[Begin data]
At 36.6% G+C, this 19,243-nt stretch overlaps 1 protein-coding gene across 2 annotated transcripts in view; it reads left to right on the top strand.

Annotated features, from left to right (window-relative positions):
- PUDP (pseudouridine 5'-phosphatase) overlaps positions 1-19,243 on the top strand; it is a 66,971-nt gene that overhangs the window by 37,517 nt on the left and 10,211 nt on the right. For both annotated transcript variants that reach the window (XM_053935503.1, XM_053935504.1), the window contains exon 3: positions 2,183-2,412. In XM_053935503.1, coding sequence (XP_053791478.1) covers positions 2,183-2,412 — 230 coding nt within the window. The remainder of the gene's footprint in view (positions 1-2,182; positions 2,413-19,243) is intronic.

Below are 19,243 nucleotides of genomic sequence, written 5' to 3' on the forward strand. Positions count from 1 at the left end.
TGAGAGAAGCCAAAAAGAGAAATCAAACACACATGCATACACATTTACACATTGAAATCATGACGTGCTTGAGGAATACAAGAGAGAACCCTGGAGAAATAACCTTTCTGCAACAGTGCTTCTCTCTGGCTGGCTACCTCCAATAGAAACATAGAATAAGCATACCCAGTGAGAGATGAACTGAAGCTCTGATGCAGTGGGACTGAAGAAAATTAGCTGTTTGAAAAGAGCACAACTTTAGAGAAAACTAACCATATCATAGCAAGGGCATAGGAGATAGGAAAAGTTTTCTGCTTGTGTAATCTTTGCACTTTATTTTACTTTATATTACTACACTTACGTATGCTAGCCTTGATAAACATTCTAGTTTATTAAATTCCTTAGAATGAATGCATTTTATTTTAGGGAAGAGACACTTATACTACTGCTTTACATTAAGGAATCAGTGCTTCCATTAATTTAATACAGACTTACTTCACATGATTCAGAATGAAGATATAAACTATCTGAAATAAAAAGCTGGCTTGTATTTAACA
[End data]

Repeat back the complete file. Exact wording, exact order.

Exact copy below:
At 36.6% G+C, this 19,243-nt stretch overlaps 1 protein-coding gene across 2 annotated transcripts in view; it reads left to right on the top strand.

Annotated features, from left to right (window-relative positions):
- PUDP (pseudouridine 5'-phosphatase) overlaps positions 1-19,243 on the top strand; it is a 66,971-nt gene that overhangs the window by 37,517 nt on the left and 10,211 nt on the right. For both annotated transcript variants that reach the window (XM_053935503.1, XM_053935504.1), the window contains exon 3: positions 2,183-2,412. In XM_053935503.1, coding sequence (XP_053791478.1) covers positions 2,183-2,412 — 230 coding nt within the window. The remainder of the gene's footprint in view (positions 1-2,182; positions 2,413-19,243) is intronic.

Below are 19,243 nucleotides of genomic sequence, written 5' to 3' on the forward strand. Positions count from 1 at the left end.
TGAGAGAAGCCAAAAAGAGAAATCAAACACACATGCATACACATTTACACATTGAAATCATGACGTGCTTGAGGAATACAAGAGAGAACCCTGGAGAAATAACCTTTCTGCAACAGTGCTTCTCTCTGGCTGGCTACCTCCAATAGAAACATAGAATAAGCATACCCAGTGAGAGATGAACTGAAGCTCTGATGCAGTGGGACTGAAGAAAATTAGCTGTTTGAAAAGAGCACAACTTTAGAGAAAACTAACCATATCATAGCAAGGGCATAGGAGATAGGAAAAGTTTTCTGCTTGTGTAATCTTTGCACTTTATTTTACTTTATATTACTACACTTACGTATGCTAGCCTTGATAAACATTCTAGTTTATTAAATTCCTTAGAATGAATGCATTTTATTTTAGGGAAGAGACACTTATACTACTGCTTTACATTAAGGAATCAGTGCTTCCATTAATTTAATACAGACTTACTTCACATGATTCAGAATGAAGATATAAACTATCTGAAATAAAAAGCTGGCTTGTATTTAACA